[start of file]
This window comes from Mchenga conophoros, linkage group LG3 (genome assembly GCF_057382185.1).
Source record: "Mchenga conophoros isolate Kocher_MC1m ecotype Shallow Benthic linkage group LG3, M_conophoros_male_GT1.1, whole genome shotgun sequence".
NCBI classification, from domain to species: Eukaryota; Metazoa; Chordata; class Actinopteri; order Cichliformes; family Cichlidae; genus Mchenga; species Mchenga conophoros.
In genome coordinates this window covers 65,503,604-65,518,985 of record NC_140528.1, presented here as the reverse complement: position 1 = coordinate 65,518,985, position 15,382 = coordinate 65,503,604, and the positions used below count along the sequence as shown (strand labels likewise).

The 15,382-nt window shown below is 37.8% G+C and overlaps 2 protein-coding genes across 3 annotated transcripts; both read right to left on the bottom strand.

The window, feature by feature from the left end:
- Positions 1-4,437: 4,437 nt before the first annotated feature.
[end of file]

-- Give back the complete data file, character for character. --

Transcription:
This window comes from Mchenga conophoros, linkage group LG3 (genome assembly GCF_057382185.1).
Source record: "Mchenga conophoros isolate Kocher_MC1m ecotype Shallow Benthic linkage group LG3, M_conophoros_male_GT1.1, whole genome shotgun sequence".
NCBI classification, from domain to species: Eukaryota; Metazoa; Chordata; class Actinopteri; order Cichliformes; family Cichlidae; genus Mchenga; species Mchenga conophoros.
In genome coordinates this window covers 65,503,604-65,518,985 of record NC_140528.1, presented here as the reverse complement: position 1 = coordinate 65,518,985, position 15,382 = coordinate 65,503,604, and the positions used below count along the sequence as shown (strand labels likewise).

The 15,382-nt window shown below is 37.8% G+C and overlaps 2 protein-coding genes across 3 annotated transcripts; both read right to left on the bottom strand.

The window, feature by feature from the left end:
- Positions 1-4,437: 4,437 nt before the first annotated feature.